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What Is Yom Kippur? 11 Quick Facts You Should Know About The 2015 Jewish Day Of Atonement By Michael Kaplan @michaeld_kaplan on September 21 2015 4:51 PM EDT

Kippur begins Tuesday at sundown and lasts until dark the following day. It’s a time set aside in the Jewish calendar for atonement for one’s sins and reflection on the preceding year as well as the year ahead. It is considered one of the most important holidays, and many Jews who do not regularly observe other Jewish practices go to synagogue and fast on Yom Kippur. Here are some important facts about Yom Kippur:

1. Many believe one’s actions from the past year are sealed after Yom Kippur. The day is a time for repentance.

2. The 10 days that precede Yom Kippur are called the Days of Repentance. It’s a period of time meant for introspection.

Yom Kippur
Ultra-Orthodox Jewish children pray along the Ayarkon River in the city of Ramat Gan near Tel Aviv, Israel, during Yom Kippur on Sept. 12, 2013. JACK GUEZ/AFP/Getty Images

3. Many Jews choose to follow a tradition of wearing white clothing on Yom Kippur, symbolizing purity and a Biblical promise that sins that are repented shall be made white as snow.

4. Many Jews fast a full 26 hours for Yom Kippur. Anyone who cannot safely fast — including pregnant women and children — are exempt.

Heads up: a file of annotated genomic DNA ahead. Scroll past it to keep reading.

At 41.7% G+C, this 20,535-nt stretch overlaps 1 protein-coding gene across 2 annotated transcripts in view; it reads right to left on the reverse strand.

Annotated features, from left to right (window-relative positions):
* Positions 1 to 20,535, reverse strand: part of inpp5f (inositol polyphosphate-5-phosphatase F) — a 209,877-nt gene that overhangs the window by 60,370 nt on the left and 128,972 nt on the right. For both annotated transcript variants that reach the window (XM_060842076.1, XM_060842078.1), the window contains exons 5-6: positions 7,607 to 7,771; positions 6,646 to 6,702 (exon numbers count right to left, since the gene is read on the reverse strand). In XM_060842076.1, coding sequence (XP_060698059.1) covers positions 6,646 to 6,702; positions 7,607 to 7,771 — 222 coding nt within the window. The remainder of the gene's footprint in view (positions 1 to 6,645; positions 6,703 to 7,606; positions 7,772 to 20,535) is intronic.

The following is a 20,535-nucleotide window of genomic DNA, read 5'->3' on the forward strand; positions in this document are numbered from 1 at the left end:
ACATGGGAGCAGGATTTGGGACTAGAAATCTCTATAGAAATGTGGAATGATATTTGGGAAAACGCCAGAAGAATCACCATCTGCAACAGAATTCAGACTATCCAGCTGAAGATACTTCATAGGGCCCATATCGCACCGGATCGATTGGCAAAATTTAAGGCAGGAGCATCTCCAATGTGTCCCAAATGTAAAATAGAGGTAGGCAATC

5. Work is considered forbidden during Yom Kippur.

6. Many Jews refrain from washing or bathing, using cosmetics or deodorant, or wearing leather shoes. Sexual relations during Yom Kippur are not permitted, either.

7. Many observant Jews spend much of the holiday at the synagogue. Services include readings from the Torah.

8. Services close with the blowing of the shofar, a ritual musical instrument made of a ram’s horn.


A young Jewish boy blows the shofar horn along the beach in the coastal city of Ashdod, Israel during the ritual of Tashlich on Sept. 29, 2011.  JACK GUEZ/AFP/Getty Images

9. Disobedience toward God requires repentance; atonement for one’s wrongdoing toward other human beings often requires apologies.

10. Some religious Jews wave a chicken over their head three times while reciting prayers, and then slaughter the chicken, donating the meat or its monetary worth to the poor.

11. Many families hold a festive meal with relatives and friends to break the fast.

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